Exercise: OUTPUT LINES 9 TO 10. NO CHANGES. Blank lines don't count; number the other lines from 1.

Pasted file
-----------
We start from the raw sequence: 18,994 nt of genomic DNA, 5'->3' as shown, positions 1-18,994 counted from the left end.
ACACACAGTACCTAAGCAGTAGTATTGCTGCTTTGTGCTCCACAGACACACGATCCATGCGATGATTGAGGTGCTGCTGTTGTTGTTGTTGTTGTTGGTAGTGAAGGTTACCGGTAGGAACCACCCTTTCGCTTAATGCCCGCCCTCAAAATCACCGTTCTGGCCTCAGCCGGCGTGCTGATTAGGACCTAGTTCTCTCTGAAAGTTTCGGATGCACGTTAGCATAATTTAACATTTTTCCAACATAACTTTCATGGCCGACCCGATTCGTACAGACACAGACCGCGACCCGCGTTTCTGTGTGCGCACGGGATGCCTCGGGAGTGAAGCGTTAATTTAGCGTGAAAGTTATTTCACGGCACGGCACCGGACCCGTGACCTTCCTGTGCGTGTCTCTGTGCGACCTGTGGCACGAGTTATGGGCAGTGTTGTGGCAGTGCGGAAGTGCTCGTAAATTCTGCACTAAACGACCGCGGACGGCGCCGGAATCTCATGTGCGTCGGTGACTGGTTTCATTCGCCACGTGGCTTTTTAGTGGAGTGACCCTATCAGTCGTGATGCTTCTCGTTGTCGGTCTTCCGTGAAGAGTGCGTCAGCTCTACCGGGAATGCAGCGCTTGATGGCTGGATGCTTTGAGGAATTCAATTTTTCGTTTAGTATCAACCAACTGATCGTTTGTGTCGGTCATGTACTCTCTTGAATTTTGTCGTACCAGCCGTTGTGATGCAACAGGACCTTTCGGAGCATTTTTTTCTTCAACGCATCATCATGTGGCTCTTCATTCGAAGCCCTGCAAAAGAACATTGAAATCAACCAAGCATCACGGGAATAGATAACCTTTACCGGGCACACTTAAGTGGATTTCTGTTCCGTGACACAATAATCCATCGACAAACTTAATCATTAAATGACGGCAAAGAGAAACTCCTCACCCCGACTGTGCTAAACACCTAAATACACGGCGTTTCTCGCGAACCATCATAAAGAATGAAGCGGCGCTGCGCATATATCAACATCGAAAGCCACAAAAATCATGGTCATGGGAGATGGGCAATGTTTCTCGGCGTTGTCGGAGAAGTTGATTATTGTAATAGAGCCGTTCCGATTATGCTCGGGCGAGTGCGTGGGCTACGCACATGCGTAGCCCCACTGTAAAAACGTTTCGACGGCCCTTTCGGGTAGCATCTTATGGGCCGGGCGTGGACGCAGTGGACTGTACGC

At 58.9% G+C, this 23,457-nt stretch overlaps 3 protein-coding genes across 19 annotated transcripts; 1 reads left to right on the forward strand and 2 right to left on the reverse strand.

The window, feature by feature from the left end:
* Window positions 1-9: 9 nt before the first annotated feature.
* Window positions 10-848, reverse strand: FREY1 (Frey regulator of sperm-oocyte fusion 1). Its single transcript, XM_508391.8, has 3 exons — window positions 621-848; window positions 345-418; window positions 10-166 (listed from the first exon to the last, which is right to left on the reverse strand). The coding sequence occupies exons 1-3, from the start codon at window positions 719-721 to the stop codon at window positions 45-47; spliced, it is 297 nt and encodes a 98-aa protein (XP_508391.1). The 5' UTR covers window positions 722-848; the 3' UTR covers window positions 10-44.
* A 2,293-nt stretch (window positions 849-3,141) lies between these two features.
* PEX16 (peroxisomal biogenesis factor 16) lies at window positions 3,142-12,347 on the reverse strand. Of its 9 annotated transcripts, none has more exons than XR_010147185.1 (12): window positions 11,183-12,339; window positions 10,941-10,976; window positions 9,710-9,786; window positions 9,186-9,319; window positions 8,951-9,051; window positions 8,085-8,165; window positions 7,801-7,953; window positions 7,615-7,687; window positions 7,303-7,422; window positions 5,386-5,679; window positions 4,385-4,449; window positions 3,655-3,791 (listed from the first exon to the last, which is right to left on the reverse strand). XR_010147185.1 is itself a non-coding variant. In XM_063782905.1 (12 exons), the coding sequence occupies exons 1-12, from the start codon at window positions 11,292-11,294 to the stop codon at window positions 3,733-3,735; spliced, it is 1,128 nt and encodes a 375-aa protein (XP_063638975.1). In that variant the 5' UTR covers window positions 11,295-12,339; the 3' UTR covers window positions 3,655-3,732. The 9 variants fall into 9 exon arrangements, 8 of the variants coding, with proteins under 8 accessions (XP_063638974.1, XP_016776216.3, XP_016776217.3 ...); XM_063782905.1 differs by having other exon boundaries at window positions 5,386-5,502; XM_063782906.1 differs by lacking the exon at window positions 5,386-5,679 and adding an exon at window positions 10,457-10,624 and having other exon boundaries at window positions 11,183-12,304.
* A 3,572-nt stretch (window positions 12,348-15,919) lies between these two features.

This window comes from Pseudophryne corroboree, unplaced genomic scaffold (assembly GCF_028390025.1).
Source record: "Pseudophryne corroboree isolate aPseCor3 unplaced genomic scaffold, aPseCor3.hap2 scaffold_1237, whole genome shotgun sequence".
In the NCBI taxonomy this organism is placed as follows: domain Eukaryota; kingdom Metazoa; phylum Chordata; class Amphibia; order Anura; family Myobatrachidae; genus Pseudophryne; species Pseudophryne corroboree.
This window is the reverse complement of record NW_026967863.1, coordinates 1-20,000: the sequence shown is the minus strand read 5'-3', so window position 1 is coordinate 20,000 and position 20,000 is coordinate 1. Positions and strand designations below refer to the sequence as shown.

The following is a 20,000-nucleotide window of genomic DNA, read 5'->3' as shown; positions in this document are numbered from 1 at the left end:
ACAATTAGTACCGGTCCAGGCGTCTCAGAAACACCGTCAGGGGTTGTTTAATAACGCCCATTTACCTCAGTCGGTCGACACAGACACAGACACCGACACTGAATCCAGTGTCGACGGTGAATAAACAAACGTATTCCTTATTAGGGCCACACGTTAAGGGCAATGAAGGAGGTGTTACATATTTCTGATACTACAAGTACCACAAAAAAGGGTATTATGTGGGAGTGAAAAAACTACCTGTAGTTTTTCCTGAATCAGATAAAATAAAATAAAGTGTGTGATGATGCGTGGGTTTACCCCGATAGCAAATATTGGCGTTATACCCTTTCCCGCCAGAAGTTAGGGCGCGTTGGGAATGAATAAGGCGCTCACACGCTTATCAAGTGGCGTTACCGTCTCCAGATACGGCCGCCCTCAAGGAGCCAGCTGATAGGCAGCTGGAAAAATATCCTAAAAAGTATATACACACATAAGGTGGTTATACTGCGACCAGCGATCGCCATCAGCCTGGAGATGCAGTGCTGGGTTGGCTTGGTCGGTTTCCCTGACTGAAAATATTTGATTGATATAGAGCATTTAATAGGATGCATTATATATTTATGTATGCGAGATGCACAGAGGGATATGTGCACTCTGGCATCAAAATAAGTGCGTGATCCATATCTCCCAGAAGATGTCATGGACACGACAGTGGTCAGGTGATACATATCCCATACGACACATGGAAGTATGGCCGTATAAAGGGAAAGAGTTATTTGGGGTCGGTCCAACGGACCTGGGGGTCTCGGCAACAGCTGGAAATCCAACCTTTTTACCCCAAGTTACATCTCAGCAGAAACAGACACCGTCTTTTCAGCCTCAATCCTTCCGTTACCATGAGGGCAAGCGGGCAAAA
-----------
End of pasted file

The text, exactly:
* A 3,572-nt stretch (window positions 12,348-15,919) lies between these two features.

This window comes from Pseudophryne corroboree, unplaced genomic scaffold (assembly GCF_028390025.1).